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Banning TikTok? Here’s everything you need to know

TikTok creator Jennifer Gay was able to quit her full-time job at Wynn Resorts and support her family after she started her account, @vegasstarfish, in which she reviews Las Vegas restaurants and casinos and provides general tourism information for Sin City, racking up 1.1 million followers.

If the popular social media app is banned, Gay will have to make some changes.

She said while it would be “terrible,” there are other apps that could take its place. The app provides a way for people to get firsthand information from each other, and that does not have to happen just on TikTok, Gay said.

“It won’t be the end of the world,” Gay said. “It’s important that we don’t let a ban on TikTok stifle the way that people get information.”

So, what is happening with a possible ban of TikTok, both in Nevada and in the country? What exactly are lawmakers proposing? Here is everything you need to know about possible bans on TikTok.

Concerns and attempts to block

U.S. officials have raised concerns over national security risks that TikTok poses since its parent company, ByteDance, is based in China. Some officials have warned that the Chinese government could force the company to share the data that it collects on its users.

ByteDance said in December that an internal investigation found a few of its employees wrongfully obtained data of two U.S. reporters through their TikTok accounts and a few other users connected to those journalists.

In December, both the House and Senate banned TikTok from devices issued by the federal government, and some other entities have done the same, including the U.S. military and the North Atlantic Treaty Organization.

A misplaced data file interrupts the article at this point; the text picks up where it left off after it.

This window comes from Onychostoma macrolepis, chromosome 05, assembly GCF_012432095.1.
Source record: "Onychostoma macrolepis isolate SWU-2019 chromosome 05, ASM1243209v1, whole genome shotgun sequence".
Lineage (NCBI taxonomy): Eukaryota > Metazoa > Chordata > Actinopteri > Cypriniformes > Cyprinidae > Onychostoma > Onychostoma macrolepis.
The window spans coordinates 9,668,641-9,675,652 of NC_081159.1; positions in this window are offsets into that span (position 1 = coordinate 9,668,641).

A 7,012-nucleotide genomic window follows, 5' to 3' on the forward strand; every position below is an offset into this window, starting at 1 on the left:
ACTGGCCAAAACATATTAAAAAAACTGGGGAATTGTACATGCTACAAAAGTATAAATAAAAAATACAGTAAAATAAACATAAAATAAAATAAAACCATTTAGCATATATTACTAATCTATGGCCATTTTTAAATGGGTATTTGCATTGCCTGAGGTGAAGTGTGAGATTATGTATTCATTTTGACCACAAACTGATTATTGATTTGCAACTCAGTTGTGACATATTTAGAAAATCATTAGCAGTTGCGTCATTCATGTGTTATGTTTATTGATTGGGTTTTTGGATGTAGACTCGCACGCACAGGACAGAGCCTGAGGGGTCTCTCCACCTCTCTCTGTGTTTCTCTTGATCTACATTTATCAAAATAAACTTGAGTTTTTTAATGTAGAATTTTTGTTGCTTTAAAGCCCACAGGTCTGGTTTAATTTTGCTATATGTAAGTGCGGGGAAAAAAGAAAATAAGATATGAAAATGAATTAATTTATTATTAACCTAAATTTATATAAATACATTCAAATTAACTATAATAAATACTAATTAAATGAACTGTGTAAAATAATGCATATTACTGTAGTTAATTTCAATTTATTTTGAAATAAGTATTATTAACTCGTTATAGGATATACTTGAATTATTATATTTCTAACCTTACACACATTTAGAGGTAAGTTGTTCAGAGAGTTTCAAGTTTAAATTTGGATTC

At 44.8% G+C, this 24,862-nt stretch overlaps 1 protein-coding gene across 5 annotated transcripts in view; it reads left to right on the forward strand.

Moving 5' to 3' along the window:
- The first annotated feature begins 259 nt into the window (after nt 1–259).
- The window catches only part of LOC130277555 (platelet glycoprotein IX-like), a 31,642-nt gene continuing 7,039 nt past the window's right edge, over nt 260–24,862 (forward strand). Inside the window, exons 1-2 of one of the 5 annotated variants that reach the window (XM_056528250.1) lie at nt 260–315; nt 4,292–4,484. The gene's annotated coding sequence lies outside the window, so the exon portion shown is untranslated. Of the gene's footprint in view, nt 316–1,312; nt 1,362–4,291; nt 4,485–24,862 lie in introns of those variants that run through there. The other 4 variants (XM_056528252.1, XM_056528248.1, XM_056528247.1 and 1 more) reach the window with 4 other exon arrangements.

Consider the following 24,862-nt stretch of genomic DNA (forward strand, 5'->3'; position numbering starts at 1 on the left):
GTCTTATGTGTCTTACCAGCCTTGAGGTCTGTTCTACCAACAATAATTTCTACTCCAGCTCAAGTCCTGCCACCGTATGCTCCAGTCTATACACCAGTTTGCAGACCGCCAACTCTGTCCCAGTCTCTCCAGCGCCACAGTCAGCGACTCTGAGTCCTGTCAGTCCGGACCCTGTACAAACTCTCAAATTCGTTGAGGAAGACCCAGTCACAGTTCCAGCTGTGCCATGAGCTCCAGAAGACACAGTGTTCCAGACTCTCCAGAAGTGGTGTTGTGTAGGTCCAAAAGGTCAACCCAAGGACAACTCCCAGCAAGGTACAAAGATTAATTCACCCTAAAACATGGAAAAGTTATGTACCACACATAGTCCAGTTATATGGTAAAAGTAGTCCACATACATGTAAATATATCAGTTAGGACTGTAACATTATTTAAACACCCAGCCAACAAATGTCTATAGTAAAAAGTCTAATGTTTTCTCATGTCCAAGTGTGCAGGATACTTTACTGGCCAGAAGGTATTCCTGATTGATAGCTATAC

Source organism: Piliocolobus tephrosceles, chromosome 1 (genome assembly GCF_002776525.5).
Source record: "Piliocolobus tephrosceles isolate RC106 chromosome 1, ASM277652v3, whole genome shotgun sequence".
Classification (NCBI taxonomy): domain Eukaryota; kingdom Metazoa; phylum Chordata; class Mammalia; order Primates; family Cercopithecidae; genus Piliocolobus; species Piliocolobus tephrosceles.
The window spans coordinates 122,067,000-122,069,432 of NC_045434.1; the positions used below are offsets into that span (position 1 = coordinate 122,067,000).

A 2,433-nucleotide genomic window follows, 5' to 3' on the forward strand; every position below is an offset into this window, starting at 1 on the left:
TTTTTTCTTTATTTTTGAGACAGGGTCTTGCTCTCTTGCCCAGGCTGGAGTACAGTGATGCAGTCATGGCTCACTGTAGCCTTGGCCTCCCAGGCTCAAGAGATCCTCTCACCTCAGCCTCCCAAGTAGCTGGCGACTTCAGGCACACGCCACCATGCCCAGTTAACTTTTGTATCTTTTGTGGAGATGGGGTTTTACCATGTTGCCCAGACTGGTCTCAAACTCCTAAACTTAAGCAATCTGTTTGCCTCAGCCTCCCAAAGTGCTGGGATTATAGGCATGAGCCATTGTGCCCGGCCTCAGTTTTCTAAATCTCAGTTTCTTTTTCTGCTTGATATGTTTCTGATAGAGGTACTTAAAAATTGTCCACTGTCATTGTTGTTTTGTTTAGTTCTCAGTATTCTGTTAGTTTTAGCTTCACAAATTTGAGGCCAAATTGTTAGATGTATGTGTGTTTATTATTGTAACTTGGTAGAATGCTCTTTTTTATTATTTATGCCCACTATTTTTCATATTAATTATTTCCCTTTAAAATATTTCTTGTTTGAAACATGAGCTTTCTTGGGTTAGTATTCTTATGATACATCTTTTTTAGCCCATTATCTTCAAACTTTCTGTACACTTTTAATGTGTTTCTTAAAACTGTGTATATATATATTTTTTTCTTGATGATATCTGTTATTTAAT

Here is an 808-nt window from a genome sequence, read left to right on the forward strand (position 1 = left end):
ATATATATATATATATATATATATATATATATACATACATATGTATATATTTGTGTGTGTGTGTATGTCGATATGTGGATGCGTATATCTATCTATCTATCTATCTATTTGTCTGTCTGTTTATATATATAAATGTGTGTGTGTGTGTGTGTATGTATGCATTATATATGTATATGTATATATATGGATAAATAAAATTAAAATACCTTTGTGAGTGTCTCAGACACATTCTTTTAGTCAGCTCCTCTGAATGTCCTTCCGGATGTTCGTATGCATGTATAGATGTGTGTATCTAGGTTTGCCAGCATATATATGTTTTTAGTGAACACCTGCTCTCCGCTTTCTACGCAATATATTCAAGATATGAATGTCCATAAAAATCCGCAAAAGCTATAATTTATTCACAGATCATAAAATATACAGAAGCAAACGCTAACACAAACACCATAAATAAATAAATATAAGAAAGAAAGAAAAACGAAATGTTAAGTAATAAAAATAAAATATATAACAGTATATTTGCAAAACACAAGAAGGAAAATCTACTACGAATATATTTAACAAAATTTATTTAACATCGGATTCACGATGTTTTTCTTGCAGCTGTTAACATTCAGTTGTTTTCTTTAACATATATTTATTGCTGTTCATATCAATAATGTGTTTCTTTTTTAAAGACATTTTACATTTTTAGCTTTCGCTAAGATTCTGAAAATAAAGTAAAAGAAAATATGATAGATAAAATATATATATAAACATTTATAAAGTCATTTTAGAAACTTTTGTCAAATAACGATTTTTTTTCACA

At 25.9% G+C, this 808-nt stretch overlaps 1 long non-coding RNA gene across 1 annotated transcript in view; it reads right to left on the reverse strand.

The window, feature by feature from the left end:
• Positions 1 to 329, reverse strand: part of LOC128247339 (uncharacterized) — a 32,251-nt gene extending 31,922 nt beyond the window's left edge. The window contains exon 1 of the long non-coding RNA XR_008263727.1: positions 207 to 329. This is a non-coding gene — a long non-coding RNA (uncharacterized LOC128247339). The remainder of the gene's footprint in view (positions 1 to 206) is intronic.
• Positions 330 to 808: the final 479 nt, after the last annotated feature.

There is no clear consensus from federal lawmakers on what the next steps are in terms of regulating or banning the app, which is used by about 130 million Americans per month, TikTok CEO Shou Chew said during the House hearing on March 23.

The app denies sharing U.S. user data with the Chinese government, and TikTok officials say that U.S. data is stored in the U.S., with backup storage in Singapore, according to a 2022 statement from TikTok.

“American data will be stored on American soil by an American company, overseen by American personnel,” Chew told TikTok users last week, adding that TikTok will give access to third-party, independent monitors to hold TikTok accountable.

It is also unclear how a ban of the app would work from a technical perspective, as the internet is decentralized and does not have a “single choke point,” making the ban difficult to enforce, said Aram Sinnreich, a communications professor at American University, in the newspaper The Hill.

On Wednesday, Sen. Rand Paul, R-Ky., blocked an attempt to fast-track a TikTok ban that was pushed by Sen. Josh Hawley, R-Mo., who had argued that the First Amendment does not give the right to spy.

Paul expressed concerns about free speech and the unequal treatment of social media companies.